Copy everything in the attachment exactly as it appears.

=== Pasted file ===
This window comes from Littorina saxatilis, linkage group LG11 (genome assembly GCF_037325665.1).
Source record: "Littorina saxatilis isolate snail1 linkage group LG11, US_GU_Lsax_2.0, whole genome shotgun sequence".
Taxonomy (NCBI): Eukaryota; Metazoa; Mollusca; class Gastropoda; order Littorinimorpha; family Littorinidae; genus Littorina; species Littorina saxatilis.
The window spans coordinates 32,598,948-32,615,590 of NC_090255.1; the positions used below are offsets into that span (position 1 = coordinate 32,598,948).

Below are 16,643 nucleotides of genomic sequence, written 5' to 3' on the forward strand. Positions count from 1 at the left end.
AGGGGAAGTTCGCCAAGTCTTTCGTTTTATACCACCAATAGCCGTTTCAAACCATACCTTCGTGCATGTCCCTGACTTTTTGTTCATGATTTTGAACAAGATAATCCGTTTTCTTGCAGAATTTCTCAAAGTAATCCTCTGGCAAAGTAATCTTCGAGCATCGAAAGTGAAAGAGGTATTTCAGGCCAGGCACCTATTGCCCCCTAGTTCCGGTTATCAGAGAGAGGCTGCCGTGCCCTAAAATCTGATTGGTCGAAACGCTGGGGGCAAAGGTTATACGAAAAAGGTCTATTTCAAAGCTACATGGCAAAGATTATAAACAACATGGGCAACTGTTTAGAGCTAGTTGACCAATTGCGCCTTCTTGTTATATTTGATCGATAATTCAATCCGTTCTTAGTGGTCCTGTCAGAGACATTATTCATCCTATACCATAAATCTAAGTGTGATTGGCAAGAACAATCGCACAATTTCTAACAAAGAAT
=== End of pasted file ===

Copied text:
This window comes from Littorina saxatilis, linkage group LG11 (genome assembly GCF_037325665.1).
Source record: "Littorina saxatilis isolate snail1 linkage group LG11, US_GU_Lsax_2.0, whole genome shotgun sequence".
Taxonomy (NCBI): Eukaryota; Metazoa; Mollusca; class Gastropoda; order Littorinimorpha; family Littorinidae; genus Littorina; species Littorina saxatilis.
The window spans coordinates 32,598,948-32,615,590 of NC_090255.1; the positions used below are offsets into that span (position 1 = coordinate 32,598,948).

Below are 16,643 nucleotides of genomic sequence, written 5' to 3' on the forward strand. Positions count from 1 at the left end.
AGGGGAAGTTCGCCAAGTCTTTCGTTTTATACCACCAATAGCCGTTTCAAACCATACCTTCGTGCATGTCCCTGACTTTTTGTTCATGATTTTGAACAAGATAATCCGTTTTCTTGCAGAATTTCTCAAAGTAATCCTCTGGCAAAGTAATCTTCGAGCATCGAAAGTGAAAGAGGTATTTCAGGCCAGGCACCTATTGCCCCCTAGTTCCGGTTATCAGAGAGAGGCTGCCGTGCCCTAAAATCTGATTGGTCGAAACGCTGGGGGCAAAGGTTATACGAAAAAGGTCTATTTCAAAGCTACATGGCAAAGATTATAAACAACATGGGCAACTGTTTAGAGCTAGTTGACCAATTGCGCCTTCTTGTTATATTTGATCGATAATTCAATCCGTTCTTAGTGGTCCTGTCAGAGACATTATTCATCCTATACCATAAATCTAAGTGTGATTGGCAAGAACAATCGCACAATTTCTAACAAAGAAT